I’m posting this because this news might well be overshadowed by a well-timed leak to The Wall Street Journal that Facebook is hoping for a $100 billion initial public offering later this year.
The FTC complaint lists a number of instances in which Facebook allegedly made promises that it did not keep:
- In December 2009, Facebook changed its website so certain information that users may have designated as private – such as their Friends List – was made public. They didn’t warn users that this change was coming, or get their approval in advance.
- Facebook represented that third-party apps that users’ installed would have access only to user information that they needed to operate. In fact, the apps could access nearly all of users’ personal data – data the apps didn’t need.
- Facebook told users they could restrict sharing of data to limited audiences – for example with “Friends Only.” In fact, selecting “Friends Only” did not prevent their information from being shared with third-party applications their friends used.
- Facebook had a “Verified Apps” program & claimed it certified the security of participating apps. It didn’t.
- Facebook promised users that it would not share their personal information with advertisers. It did.
- Facebook claimed that when users deactivated or deleted their accounts, their photos and videos would be inaccessible. But Facebook allowed access to the content, even after users had deactivated or deleted their accounts.
- Facebook claimed that it complied with the U.S.- EU Safe Harbor Framework that governs data transfer between the U.S. and the European Union. It didn’t.
The US is announcing the death of Anwar al-Awlaki, a U.S. citizen who moved to Yemen where he waged jihad against his former homeland. Assuming this is true — and not a repeat of what happened in 2009 when Awlaki was falsely reported as dead — it’s a major blow against one of al Qaida’s superstars.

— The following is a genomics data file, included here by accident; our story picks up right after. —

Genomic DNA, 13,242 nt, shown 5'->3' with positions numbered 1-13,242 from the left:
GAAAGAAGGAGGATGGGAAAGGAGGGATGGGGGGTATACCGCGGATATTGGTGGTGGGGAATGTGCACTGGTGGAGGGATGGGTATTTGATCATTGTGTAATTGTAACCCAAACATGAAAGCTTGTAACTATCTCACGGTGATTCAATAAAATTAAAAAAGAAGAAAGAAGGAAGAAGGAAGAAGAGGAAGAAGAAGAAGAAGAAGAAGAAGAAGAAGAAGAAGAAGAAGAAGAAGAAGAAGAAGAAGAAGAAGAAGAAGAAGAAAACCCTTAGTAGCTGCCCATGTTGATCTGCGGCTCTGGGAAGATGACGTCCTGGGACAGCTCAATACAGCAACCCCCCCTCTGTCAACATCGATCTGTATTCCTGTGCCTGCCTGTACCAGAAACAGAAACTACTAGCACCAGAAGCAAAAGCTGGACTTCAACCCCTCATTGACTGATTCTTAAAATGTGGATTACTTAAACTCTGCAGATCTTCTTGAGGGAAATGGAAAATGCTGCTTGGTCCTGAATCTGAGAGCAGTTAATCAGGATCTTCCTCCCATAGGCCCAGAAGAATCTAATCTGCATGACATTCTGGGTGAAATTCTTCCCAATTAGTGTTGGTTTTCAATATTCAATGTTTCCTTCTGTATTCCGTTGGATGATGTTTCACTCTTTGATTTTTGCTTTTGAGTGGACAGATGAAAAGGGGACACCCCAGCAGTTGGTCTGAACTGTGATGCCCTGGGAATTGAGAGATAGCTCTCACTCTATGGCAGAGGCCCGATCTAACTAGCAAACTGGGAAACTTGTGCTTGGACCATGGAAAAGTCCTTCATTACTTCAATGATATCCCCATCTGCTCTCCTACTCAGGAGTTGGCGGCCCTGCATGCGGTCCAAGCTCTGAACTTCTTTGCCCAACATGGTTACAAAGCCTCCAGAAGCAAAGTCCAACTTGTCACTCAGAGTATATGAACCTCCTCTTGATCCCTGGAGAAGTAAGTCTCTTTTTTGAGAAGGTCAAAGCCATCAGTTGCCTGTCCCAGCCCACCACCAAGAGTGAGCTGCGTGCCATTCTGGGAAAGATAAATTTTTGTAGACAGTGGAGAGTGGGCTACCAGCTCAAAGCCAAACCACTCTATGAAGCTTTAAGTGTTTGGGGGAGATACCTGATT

What made Awlaki so dangerous wasn’t his so-called operational abilities, as the U.S. is now claiming, although no one is actually bothering to ask what that means. Awlaki was an intellectual, not a fighter. What made Awlaki so dangerous was his somewhat unique ability to inspire disaffected Muslims in the West to take up arms in the cause of jihad.
Awlaki may have rejected the West, but he knew how it worked. He spent many years here in San Diego and spoke both Arabic and English beautifully. Recordings of his sermons are very popular. He also knew how to use the Internet to reach people. I don’t think it’s a coincidence that U.S. counterterrorism officials started linking him to terrorism in the very same month that Awlaki started his now-defunct jihadist website.
What I always found fascinating about this so-called holy man got busted for prostitution twice in San Diego and was picked up by San Diego police for “hanging around a school.” Maybe that’s why he needed his martyrdom, so he could wash his sins away. (I’ve written about him before here. I also put together a comprehensive timeline.)
I won’t be shedding any tears for a man who plotted to kill Americans and praised the Fort Hood shooter Nidal Hasan as a “hero.” But Awlaki wasn’t Osama bin Laden. He wasn’t an Iraqi insurgent or a Taliban trying to kill U.S. troops. Awlaki a U.S. citizen.
He knew his death would point out the hypocrisy of a country with a constitution that guarantees its citizens due process of law and then goes out and assassinates them in Yemen with a drone strike. He knew we would succumb to our fears.
Like it or not, he was one of our own.
If you’ve found your way to this page, there’s a good chance that you’re a journalist who has just had the pleasure of meeting an unusually aggressive PR flak named Jim McCarthy.
First off, relax. If anything, the fact that you’ve run into Jim may be a good thing. This guy has represented some major league Wall Street crooks, so there’s a chance that you’re on to something.
CounterPoint’s current and former clients include:
- Elliott Broidy, a wealthy California investor who pleaded guilty to paying $1 million in bribes to influence former New York State Comptroller Alan Hevesi.
- Ira Rennert’s Renco Group and its Doe Run subsidiary St. Louis, the largest lead producer in the Western hemisphere. Jim does not want you to watch this video about the company’s operations in Peru.
- The Formaldehyde Council
- The National Fisheries Institute (Think mercury)
- Bond insurer MBIA.